Like most parents and their kids, my two girls and I have had our share of epic arguments. We’ve had it out over screen time, tangled hair, homework, seams in socks and eating veggies if you want dessert. You know, the classics. As an at-home dad for a dozen years before their mom and I divorced in 2019, there was ample time and space to retreat to our safe corners of the proverbial boxing ring. The 18-year-old had her fluffy white cat Trixie, her books and a weighted blanket to help with anxiety. The 14-year-old could get lost in her plants, Pinterest and records. We’d cool down then come back together, hug, apologize and be right as rain.
That was, until spring 2020, when I left the nest I helped to build and moved 160 miles away, to a two-bedroom apartment in the East Village of Manhattan. Now I see the girls every other week. When they visit me in New York City, we spend about 48 hours together based out of my apartment, where there’s about 10 feet of distance they can put between themselves and me when I say something they find annoying.
If I try to broach difficult topics now, my daughters may march from the family room to their bedroom. When they do, the ticking of the clock gets louder as every minute we spend arguing or recovering from an argument is time wasted from already too-short visits.
To mitigate the damage, I have been biting my tongue, avoiding mention of their grades or any other controversial issue. In my effort to avoid losing time with them, I have accidentally created Dadland, a kind of stressless big-city theme park. There are no arguments, but there's also no real parenting either. When I moved away, I wasn’t prepared for this all-or-nothing Dad life.
Ever since my kids were born, I defined myself, personally and professionally, as a dad. But now it feels like, as a long-distance father, I’ve relinquished all but the title — I’ve become a figurehead dad, not a parent. The pain of this change is felt intensely. There are nights I hang up the phone with them or wave goodbye as they drive away, when I’ll just cry for hours.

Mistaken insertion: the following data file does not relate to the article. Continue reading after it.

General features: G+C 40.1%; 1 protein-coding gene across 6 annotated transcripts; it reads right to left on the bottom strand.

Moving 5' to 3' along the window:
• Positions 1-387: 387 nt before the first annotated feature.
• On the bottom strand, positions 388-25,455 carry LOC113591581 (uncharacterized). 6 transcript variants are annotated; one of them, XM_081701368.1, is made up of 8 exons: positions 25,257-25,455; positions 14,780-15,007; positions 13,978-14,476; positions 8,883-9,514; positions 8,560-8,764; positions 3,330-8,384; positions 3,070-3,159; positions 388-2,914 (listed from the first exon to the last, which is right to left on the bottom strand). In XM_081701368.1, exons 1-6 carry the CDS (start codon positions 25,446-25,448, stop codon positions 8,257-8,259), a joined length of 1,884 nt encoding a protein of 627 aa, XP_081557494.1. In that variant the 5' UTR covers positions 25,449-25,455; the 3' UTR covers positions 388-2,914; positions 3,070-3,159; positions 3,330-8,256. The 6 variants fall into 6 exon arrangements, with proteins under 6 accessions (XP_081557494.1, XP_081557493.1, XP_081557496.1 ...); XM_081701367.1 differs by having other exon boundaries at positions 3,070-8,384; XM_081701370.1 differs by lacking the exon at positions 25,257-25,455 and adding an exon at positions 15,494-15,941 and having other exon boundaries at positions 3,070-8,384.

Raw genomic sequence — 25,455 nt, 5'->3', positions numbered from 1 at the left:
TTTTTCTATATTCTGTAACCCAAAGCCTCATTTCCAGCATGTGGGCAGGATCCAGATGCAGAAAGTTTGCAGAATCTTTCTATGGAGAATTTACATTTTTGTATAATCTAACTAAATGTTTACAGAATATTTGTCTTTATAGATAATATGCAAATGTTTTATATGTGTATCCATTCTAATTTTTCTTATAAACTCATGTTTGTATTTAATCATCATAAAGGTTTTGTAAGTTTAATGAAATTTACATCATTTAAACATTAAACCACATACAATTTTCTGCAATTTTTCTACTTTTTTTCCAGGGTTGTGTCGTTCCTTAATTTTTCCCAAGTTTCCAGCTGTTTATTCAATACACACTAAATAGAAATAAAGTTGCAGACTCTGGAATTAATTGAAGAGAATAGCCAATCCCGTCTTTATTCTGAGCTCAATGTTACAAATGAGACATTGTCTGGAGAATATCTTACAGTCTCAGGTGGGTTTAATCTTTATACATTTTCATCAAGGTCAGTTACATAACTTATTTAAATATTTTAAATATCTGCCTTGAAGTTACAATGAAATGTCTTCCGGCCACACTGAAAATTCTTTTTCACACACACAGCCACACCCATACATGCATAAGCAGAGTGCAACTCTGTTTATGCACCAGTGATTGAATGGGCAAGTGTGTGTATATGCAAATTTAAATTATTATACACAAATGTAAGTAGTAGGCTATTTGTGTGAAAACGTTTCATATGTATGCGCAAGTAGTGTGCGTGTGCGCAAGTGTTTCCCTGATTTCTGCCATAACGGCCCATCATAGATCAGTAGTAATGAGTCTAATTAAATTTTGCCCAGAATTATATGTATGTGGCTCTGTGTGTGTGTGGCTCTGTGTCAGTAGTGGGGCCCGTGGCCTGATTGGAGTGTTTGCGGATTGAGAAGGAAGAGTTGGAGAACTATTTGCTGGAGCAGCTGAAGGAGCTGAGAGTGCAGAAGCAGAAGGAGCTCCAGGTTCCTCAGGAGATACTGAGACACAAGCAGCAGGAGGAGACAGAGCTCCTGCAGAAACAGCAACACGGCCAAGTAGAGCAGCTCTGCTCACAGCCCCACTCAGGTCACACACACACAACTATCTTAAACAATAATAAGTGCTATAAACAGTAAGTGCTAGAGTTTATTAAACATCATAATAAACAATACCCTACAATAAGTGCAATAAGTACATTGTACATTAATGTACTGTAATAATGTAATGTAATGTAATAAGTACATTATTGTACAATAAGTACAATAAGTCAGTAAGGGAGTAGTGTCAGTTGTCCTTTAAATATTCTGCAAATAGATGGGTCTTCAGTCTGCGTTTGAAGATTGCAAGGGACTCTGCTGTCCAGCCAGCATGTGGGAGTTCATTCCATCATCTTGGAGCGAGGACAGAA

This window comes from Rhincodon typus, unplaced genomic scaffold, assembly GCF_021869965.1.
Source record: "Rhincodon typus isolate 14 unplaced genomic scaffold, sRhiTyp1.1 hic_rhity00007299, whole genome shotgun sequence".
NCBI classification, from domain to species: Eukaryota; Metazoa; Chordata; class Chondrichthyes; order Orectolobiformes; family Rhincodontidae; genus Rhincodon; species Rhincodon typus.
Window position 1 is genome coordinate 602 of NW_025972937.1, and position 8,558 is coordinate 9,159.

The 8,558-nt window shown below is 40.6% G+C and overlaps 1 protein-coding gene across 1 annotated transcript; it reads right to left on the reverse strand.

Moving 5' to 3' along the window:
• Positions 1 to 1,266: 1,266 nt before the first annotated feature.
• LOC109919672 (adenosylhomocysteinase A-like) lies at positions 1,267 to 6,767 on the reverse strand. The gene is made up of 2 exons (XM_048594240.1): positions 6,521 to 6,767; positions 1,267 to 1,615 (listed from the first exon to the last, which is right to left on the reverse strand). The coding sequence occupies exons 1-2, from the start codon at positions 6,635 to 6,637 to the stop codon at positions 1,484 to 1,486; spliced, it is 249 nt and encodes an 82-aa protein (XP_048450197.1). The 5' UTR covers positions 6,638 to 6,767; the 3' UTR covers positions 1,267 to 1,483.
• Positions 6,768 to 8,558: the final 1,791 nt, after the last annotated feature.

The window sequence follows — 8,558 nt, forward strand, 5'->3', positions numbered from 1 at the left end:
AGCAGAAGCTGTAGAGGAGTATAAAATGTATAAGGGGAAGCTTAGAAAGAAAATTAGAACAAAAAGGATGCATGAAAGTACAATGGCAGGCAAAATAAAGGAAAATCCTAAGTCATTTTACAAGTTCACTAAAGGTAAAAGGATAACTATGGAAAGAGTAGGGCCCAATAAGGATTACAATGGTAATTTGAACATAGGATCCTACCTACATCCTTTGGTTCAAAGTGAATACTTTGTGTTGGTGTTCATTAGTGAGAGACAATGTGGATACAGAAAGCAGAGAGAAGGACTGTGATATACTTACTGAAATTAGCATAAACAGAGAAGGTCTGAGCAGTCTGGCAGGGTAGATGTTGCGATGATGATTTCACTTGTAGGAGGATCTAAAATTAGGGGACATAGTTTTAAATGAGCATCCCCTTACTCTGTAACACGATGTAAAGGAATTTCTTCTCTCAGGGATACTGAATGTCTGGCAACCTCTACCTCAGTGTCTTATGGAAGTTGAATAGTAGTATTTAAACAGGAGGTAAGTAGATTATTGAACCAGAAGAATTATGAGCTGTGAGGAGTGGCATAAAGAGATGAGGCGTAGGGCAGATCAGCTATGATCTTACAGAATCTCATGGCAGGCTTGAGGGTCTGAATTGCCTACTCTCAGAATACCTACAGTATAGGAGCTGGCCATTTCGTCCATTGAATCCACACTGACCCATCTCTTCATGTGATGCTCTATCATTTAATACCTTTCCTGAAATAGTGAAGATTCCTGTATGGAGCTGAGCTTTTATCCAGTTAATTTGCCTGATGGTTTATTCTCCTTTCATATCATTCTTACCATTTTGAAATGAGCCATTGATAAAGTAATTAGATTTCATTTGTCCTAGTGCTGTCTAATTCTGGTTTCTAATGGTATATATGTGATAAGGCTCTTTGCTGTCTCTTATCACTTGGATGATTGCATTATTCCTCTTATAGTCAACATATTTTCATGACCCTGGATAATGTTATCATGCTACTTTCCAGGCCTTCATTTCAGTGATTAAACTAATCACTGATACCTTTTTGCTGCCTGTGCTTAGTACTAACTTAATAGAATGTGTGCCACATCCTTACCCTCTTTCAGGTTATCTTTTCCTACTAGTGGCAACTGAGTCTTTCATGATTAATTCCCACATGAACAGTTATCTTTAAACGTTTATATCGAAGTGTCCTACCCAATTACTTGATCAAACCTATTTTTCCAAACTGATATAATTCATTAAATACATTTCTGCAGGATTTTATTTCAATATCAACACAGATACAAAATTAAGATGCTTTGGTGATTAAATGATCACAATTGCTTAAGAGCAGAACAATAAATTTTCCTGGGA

With bands I love regularly playing four blocks away, tremendous cuisine from around the world literally at my doorstep, a diverse neighborhood with a great park, theater I can walk to and museums in abundance, living in New York City is better than I ever dreamed of. But being a long-distance dad is proving to be a nightmare. I’m still figuring out how to stay connected to my daughters when they’re not here, and how to be an actual parent when they are.
Deborah Gilboa, M.D., a parenting and resilience expert and author of Get the Behavior You Want … Without Being the Parent You Hate!, understands my predicament. “Parenting from a distance changes the dynamic in ways that can make it hard to feel impactful,” Dr. Gilboa, who often goes by Dr. G, says. “You'll understandably be hesitant to ‘waste’ your precious time with your kids by arguing, giving them consequences or talking to them about hard topics. It's much more fun and appealing to be to make sure that all of your time together feels easy or exciting. The problem is, that's not parenting. That's being a fun uncle.” She adds that not only does biting my tongue and avoiding the hard stuff put extra burden on their mom at home, I am depriving my daughters of having the full, complex and special relationship they deserve to have with both of their parents.
Dr. G says that kids need to know both their parents...
- ...care about them every day.
- ...will hold them accountable for their poor behavior and teach them to do better.
- ...will talk to them about hard or scary topics.
- ...want to enjoy them and have fun.
- ...are not afraid of their kid being mad or frustrated with them.